Jay Hansen, National Asphalt Pavement Association executive vice president for advocacy, said in an interview the $303 billion would provide “significantly increased investments in highways, roads and bridges, so naturally we’re elated about that.”
A separate provision would bolster the struggling Highway Trust Fund by transferring $118 billion from the general fund. Of that, the trust fund's highways account would receive $90 billion and its transit account would get the other $28 billion.
Industry officials also highlighted the reauthorizations' long time span. Sean O'Neill, Portland Cement Association senior vice president for government affairs, said in an interview that the long time span provides “the certainty that comes with the investments that will be made in all facets of infrastructure over the next several years.”
More broadly, Steve Hall, American Council of Engineering Companies senior vice president for advocacy, said, “This is going to be huge for the industry.”
Hall said in an interview, “Having a predictable, stable, growing five-year surface transportation program—coupled with major increases in investments in water and other areas of the built environment—is really going to open a lot of opportunities for the industry to design innovative solutions to areas related to resilience and climate change and all of the things that this seeks to address.”
House's Turn Is Next
Attention has quickly shifted to the House, where Speaker Nancy Pelosi (D-Calif.) has said she wants to take up the infrastructure bill basically in tandem with a second bill that’s an even larger part of Biden’s legislative agenda—a $3.5-trillion budget measure that would include funding for what the president calls “human infrastructure,” including education, child care and health care.
Unlike the infrastructure bill, the budget measure will be taken up under the reconciliation mechanism. It permits bills to clear the Senate with a simple majority, bypassing the usual 60-vote Senate threshold to avert a filibuster.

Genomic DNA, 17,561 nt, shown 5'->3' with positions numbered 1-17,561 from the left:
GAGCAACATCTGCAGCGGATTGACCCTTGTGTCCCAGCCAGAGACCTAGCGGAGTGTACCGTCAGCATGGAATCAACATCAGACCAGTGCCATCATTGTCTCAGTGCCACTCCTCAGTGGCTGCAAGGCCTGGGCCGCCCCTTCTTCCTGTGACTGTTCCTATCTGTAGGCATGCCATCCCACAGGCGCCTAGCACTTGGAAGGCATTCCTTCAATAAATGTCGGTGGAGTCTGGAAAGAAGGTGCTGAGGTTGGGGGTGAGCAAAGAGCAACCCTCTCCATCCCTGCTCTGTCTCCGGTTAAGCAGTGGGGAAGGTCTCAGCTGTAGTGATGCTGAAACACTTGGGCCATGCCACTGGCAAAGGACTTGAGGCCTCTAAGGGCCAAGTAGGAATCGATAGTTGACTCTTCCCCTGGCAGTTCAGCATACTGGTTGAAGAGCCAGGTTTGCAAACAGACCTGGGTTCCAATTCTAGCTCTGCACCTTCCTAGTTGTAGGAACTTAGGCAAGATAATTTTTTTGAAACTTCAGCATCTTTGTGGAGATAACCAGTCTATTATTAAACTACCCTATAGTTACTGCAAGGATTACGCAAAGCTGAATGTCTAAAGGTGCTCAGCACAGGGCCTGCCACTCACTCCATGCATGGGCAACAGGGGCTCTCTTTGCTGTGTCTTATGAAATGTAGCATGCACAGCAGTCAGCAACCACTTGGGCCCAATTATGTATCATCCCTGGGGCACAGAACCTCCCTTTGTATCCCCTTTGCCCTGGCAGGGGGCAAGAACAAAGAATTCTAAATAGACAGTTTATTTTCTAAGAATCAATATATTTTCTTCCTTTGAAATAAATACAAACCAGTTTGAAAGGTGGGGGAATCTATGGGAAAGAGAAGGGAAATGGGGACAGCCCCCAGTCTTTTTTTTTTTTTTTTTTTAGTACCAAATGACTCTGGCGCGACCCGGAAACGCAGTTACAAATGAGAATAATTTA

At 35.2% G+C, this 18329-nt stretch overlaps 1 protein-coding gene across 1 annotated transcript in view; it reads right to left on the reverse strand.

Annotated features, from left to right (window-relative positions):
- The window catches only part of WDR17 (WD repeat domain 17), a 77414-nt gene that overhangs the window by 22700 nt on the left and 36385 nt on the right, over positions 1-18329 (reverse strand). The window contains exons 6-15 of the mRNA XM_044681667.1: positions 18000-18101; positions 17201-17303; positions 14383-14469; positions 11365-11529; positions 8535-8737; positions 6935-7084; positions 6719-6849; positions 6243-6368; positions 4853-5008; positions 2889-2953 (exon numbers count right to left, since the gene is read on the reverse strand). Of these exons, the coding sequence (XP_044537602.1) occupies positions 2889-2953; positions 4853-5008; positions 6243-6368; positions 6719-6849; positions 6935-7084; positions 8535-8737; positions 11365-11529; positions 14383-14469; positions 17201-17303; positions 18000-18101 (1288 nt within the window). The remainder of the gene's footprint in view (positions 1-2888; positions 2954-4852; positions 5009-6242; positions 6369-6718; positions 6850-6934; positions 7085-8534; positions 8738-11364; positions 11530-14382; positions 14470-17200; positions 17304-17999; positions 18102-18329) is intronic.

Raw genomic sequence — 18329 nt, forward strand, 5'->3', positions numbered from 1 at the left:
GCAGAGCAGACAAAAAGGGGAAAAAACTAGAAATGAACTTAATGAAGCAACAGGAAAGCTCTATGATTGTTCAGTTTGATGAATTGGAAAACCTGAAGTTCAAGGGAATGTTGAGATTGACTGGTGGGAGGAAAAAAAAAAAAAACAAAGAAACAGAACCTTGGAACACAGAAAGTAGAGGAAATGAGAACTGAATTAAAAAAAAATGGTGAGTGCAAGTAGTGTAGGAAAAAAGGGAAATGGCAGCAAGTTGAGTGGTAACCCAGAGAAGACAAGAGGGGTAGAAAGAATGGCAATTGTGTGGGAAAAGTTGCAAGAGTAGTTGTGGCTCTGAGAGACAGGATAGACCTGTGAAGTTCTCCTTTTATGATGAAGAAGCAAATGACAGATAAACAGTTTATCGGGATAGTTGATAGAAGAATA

Senate Democrats on Aug. 9 rolled out their first stage of that reconciliation measure, a budget resolution that sets overall funding levels for each committee. The Senate approved the budget resolution early on Aug. 11 on a 50-49 vote.
That would be followed up by detailed legislation for the various committees' sectors. Senate Majority Leader Chuck Schumer said on Aug. 11 that his goal is to wrap up that reconciliation measure by Sept. 15.
Industry Seeks Fast House Action
Some construction and engineering officials want to see the two bills unlinked, and are urging faster action on infrastructure.
Stephen Sandherr, Associated General Contractors of America president and CEO, said in a statement, “The last thing Washington should do is hold a much-needed, bipartisan infrastructure bill hostage to partisan politics.”
Hall says, “The ‘win’ on infrastructure is right there.” He adds, “If lawmakers want to battle it out on the social policy side, let them do that and then have that debate. But let’s take the win now on infrastructure.”
Michele Stanley, National Stone, Sand & Gravel Association vice president for government and regulatory affairs, said in comments emailed to ENR, “Ultimately, the [infrastructure] bill will pass the House with a small margin. The timing of that is unknown and it may not happen until later this fall, but it will get across the finish line.”
Story updated on 8/11/2021 with Senate passage of budget resolution.